Social banking start-up SmartyPig in beta launch

Social banking start-up SmartyPig in beta launch

An online saving service that enables account holders to deposit money and receive funds from others in order to save for specific goals has gone into beta mode in the US.

The Smartypig service is based on database and security technology developed by Iowa-based DataVision. Savings accounts are held at West Bank - which is also based in Iowa - and are covered by Federal Deposit Insurance Corporation insurance.

Account owners need to be 18 years old but the service lets parents give children access to specific savings goals.

Users signing up to the service can create a profile on the site and explain their saving goal and how much money they need to raise. Customers can choose to save between $250 and $100,000.

SmartyPig then suggests a monthly contribution to be automatically deducted from the customer's bank account. There is a minimum deposit of $25 needed to start a savings goal and users can deposit a maximum of $10,000 in a 24 hour period.

In addition, users can opt to make their account public to specific people, enabling family and friends to contribute to the fund. Customers can alss add a SmartyPig "widget" to MySpace and Facebook pages so their contacts can contribute to the fund.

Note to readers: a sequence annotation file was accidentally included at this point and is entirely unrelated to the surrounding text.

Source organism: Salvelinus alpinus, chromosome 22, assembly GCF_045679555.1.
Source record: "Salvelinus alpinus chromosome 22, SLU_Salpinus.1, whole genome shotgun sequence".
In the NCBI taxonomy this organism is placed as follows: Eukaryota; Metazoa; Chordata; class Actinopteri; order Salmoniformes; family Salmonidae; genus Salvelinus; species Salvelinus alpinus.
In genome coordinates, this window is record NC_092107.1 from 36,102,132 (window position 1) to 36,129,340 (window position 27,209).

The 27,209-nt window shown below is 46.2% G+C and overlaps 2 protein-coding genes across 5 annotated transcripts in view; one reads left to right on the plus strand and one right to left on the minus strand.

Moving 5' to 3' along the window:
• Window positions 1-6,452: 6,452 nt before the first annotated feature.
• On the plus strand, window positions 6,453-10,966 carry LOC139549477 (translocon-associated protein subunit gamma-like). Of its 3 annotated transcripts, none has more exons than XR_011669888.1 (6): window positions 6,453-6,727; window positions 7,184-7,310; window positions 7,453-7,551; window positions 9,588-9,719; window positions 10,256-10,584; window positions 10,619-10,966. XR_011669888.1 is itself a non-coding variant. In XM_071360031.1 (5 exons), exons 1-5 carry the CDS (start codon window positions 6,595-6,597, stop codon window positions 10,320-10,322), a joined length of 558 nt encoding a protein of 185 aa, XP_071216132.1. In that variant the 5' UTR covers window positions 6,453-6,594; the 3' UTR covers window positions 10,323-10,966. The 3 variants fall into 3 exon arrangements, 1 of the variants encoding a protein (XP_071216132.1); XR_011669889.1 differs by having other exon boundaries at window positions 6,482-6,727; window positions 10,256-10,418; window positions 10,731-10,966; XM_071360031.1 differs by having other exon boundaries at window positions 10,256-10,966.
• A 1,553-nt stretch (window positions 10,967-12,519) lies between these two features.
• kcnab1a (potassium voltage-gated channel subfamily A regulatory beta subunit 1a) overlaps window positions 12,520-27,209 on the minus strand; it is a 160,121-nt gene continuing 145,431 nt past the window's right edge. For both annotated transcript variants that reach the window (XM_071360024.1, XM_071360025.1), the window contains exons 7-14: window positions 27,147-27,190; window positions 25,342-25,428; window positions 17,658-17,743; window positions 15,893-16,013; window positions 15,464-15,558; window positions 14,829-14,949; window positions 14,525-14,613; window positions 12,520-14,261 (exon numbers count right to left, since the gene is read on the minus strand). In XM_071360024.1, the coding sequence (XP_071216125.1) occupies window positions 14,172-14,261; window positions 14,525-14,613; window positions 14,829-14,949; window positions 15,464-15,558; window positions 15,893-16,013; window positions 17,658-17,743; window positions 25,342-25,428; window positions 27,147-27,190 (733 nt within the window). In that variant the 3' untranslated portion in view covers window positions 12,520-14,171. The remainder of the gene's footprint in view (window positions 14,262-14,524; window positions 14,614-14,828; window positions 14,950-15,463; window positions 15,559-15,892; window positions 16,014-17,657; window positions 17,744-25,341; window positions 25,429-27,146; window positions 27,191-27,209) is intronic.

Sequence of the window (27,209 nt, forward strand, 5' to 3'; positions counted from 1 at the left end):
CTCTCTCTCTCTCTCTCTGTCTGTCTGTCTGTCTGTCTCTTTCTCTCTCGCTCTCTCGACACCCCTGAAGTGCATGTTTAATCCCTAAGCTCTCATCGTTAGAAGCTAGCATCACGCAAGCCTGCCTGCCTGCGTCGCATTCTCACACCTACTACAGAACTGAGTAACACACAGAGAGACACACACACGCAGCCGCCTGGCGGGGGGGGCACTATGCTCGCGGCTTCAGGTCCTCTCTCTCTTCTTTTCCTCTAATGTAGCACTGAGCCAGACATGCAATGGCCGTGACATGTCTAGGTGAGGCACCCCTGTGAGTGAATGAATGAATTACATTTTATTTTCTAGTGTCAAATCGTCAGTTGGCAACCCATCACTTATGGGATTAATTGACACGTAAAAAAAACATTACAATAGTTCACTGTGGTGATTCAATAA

Once users have reached the savings target they can receive the fund and interest on a SmartyPig debit card, which can be used anywhere MasterCard is accepted, including ATMs.

Customers can also request their money on a gift card from partner retailers - including Amazon, Bloomingdales, Gap and Macy's - which offer an additional "incentive boost" of up to five per cent on top of the amount saved.

Explaining the reason for setting up SmartyPig, co-founders Mike Ferrari and Jon Gaskel, say on the Web site: "With credit card debt skyrocketing and an unstable economy, we strongly feel the time has never been better to help consumers get back to the basic idea of sensibly saving for the things they want in life."

SmartyPig is the latest outfit to take advantage of the Internet to challenge traditional financial institutions.

A recent study by Javelin Research & Strategy predicted that more Americans will turn to online person-to-person social lending networks to pay off credit card debt, with the amount borrowed for this purpose expected to grow from $38 billion in 2007 to $159 billion by 2012.

Another study, from consultancy Gartner, predicts social banking platforms - such as peer-to-peer lending networks like Zopa and Prosper - will grow to control 10% of the worldwide market for retail lending and financial planning by 2010.

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